Monday, May 21, 2012

New version of evolvcv.lite for multistate mapped trait

The existing phytools function evolvcv.lite fits the model of evol.vcv and Revell & Collar (2009), but with various constraints on the evolutionary rate matrices. Specifically, for two quantitative traits and a binary mapped character, evolvcv.lite fits the following four models: the same set of rates and single correlation for both states of the binary character (model 1 - this is the one rate matrix model in evol.vcv); different rates but the same correlation (model 2); different correlations but the same rates (model 3); and, finally, different correlations and rates (model 4 - this is the two rate matrix model from evol.vcv). The reason that I have not so far implemented these partially constrained models for more than two quantitative traits is because doing so constitutes a very challenging problem computationally. However there is no reason why the function could not be expanded to a mapped multistate character (rather than simply a binary character, as in the present implementation). In fact, a phytools user and blog reader recently requested this addition and I have finally gotten around to implementing and debugging this.

This version also fixes a bug in the previous edition which miscalculated the number of parameters (by -1 in all cases), and thus the AIC scores as well.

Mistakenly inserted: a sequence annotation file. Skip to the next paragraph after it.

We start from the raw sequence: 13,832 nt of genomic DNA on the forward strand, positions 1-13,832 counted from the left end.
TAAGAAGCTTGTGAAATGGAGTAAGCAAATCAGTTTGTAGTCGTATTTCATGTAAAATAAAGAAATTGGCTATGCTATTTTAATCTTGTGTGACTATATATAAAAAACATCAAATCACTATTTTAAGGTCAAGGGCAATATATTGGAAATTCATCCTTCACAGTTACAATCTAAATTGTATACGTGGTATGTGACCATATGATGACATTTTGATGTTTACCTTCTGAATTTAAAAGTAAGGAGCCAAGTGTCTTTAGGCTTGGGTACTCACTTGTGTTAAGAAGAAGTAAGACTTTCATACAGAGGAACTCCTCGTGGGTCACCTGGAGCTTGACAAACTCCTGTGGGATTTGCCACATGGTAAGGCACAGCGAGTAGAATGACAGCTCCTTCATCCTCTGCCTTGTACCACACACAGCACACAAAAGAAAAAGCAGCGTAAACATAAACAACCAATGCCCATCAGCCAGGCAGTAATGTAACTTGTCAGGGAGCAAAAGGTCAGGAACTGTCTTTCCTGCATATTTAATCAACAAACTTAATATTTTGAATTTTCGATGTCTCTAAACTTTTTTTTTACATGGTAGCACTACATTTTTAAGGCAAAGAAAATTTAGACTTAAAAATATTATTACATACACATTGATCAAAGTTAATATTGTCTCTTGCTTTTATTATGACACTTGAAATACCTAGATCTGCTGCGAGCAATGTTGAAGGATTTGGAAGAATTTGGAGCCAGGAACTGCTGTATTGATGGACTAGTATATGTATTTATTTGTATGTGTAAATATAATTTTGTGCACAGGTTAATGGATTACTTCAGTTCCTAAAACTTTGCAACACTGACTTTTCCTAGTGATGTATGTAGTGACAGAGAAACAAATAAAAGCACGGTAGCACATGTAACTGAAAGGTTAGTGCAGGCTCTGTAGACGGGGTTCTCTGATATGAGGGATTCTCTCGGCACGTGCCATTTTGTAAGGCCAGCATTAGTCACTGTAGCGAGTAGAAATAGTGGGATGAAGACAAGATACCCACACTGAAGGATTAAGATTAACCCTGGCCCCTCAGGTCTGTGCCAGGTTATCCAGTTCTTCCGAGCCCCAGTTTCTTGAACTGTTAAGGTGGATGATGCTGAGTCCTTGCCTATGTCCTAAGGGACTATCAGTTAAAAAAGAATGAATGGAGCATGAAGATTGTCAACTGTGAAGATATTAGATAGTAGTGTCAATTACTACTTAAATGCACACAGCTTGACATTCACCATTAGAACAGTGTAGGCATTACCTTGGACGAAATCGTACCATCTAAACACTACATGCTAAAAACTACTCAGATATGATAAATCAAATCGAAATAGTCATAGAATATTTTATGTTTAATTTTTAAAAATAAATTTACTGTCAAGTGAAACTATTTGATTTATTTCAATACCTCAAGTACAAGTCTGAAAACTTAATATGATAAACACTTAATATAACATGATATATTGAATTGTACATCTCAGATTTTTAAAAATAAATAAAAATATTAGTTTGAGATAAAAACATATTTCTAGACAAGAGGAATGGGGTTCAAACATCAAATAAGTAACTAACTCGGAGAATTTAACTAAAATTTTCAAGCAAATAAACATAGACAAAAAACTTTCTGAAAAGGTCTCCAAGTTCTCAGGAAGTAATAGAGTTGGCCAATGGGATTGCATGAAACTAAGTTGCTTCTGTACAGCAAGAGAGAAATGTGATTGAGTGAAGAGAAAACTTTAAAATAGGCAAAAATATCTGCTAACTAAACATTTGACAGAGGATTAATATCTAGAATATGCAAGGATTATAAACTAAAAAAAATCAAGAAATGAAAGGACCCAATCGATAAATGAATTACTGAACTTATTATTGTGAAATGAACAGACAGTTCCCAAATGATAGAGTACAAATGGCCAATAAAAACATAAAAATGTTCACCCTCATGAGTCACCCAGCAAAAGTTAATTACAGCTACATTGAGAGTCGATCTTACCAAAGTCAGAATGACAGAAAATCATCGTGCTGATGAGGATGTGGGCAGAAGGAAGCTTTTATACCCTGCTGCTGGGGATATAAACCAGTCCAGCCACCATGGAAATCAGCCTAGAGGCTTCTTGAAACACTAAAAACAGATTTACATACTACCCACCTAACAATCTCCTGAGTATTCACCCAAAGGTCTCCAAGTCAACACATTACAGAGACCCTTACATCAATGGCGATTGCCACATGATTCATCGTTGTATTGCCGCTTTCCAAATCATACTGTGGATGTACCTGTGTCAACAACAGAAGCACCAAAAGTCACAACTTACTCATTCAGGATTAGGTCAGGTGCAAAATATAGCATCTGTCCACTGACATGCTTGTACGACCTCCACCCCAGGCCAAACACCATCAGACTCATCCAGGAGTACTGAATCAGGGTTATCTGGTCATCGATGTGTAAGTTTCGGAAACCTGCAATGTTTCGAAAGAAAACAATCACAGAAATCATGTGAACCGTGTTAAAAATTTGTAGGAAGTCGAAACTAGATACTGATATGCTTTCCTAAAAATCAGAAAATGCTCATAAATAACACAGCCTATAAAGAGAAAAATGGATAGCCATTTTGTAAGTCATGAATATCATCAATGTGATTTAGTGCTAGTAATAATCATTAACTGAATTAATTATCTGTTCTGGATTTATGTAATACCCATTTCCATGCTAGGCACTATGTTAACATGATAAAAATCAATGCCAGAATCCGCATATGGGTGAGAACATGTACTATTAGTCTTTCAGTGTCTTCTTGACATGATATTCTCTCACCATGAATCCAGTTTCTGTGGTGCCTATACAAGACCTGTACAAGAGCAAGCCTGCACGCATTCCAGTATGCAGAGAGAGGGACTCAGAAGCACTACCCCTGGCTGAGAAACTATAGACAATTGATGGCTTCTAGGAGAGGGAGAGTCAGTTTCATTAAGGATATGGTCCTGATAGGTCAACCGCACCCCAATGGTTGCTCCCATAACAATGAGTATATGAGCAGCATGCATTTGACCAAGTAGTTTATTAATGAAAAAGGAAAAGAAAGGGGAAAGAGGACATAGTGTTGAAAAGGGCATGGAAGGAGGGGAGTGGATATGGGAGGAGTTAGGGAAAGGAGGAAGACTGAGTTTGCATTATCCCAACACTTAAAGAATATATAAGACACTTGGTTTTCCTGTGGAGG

The new version of this function is here. I have also built a new version of phytools (here) which can be downloaded and installed from source.

One neat trick that I learned in the process of programming this update was how to add corresponding elements of list of matrices. Say, for instance, that X is a list of matrices of identical dimensions. It turns out that sumX<-Reduce("+",X) gives the sum of the matrices in X. Who knew!

Let's try out the new version of evolvcv.lite with an example.

> # install new version of phytools
> install.packages("phytools_0.1-82.tar.gz",type="source", repos=NULL)
Installing package(s) into ‘C:/R/win-library/2.14’
...
* DONE (phytools)
> require(phytools)
Loading required package: phytools
...
> # simulate tree & discrete character history
> tree<-sim.history(pbtree(n=100,scale=1), Q=matrix(c(-2,1,1,1,-2,1,1,1,-2),3,3))
> # simulate uncorrelated traits with three different rates
> # depending on the state
> X<-cbind(sim.rates(tree,c(1,2,3)),sim.rates(tree,c(1,2,3)))
> # fit models
> R<-evolvcv.lite(tree,X)
> # in the following I have hidden some results for brevity
> # only the full output for the best fitting model is shown
> R
$model1
$model1$description
[1] "common rates, common correlation"
...
$model1$AIC
[1] 379.6677

$model2
$model2$description
[1] "different rates, common correlation"
$model2$R
$model2$R$`1`
         [,1]     [,2]
[1,] 1.218973 0.096771
[2,] 0.096771 1.244826
$model2$R$`2`
         [,1]     [,2]
[1,] 1.6109460 0.1451599
[2,] 0.1451599 2.1194570
$model2$R$`3`
         [,1]     [,2]
[1,] 1.6255930 0.2015308
[2,] 0.2015308 4.0483984
$model2$logLik
[1] -181.8455
$model2$convergence
[1] 0
$model2$k
[1] 9
$model2$AIC
[1] 381.6911

$model3
$model3$description
[1] "common rates, different correlation"
...
$model3$AIC
[1] 382.892

$model4
$model4$description
[1] "no common structure"
...
$model4$AIC
[1] 385.1049


Cool. The best fitting model is our generating model in this case: common correlation but different rates depending on the state of our multistate character.

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